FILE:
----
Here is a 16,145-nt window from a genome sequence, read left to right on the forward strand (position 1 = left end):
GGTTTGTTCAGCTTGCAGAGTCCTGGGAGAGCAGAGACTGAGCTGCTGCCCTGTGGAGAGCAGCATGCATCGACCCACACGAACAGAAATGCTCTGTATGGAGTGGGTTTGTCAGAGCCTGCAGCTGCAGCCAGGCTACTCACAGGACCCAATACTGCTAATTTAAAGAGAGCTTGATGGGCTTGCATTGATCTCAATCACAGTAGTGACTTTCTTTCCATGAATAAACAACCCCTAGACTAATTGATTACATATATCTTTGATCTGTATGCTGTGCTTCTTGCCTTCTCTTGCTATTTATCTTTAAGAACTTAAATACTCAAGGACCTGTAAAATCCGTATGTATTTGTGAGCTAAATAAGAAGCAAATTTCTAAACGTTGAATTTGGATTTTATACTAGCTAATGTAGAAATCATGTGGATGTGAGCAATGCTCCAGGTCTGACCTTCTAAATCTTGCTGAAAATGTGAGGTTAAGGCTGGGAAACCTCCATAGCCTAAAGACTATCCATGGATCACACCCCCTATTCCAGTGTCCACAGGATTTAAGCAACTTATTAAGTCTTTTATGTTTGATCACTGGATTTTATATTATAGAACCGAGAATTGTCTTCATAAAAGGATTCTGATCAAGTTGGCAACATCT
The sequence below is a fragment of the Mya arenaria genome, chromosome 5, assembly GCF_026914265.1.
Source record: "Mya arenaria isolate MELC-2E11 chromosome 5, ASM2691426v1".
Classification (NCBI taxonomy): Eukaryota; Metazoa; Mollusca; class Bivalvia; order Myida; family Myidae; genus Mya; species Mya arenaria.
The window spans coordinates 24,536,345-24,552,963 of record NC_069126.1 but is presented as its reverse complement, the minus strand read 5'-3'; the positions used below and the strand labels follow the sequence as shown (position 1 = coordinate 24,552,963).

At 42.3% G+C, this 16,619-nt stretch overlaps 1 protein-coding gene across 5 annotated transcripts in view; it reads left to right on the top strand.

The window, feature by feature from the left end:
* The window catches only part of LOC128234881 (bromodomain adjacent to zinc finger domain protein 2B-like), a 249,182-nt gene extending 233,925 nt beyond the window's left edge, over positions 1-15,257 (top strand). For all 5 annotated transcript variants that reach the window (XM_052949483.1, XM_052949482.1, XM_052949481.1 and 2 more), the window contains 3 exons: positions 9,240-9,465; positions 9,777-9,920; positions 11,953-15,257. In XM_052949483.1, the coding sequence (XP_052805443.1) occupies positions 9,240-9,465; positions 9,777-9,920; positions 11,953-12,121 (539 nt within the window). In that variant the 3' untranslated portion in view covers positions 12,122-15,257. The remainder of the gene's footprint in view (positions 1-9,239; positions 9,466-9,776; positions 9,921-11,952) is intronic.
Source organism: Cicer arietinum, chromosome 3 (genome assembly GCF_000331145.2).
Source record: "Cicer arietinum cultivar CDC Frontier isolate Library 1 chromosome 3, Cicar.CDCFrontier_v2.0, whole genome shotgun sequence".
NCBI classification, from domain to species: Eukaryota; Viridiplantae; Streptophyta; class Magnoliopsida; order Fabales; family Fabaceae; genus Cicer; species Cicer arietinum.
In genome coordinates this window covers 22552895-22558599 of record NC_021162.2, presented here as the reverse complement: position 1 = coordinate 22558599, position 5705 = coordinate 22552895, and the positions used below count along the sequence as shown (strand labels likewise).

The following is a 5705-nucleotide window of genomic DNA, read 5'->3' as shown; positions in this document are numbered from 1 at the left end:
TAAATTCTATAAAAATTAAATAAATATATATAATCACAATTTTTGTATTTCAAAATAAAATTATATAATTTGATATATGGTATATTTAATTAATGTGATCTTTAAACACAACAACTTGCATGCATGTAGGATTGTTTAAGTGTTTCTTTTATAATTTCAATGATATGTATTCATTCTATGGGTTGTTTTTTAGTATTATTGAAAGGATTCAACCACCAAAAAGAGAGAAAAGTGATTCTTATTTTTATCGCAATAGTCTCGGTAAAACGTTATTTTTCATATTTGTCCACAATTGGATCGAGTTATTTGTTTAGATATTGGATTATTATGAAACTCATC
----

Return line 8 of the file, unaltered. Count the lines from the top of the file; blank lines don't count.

The window, feature by feature from the left end: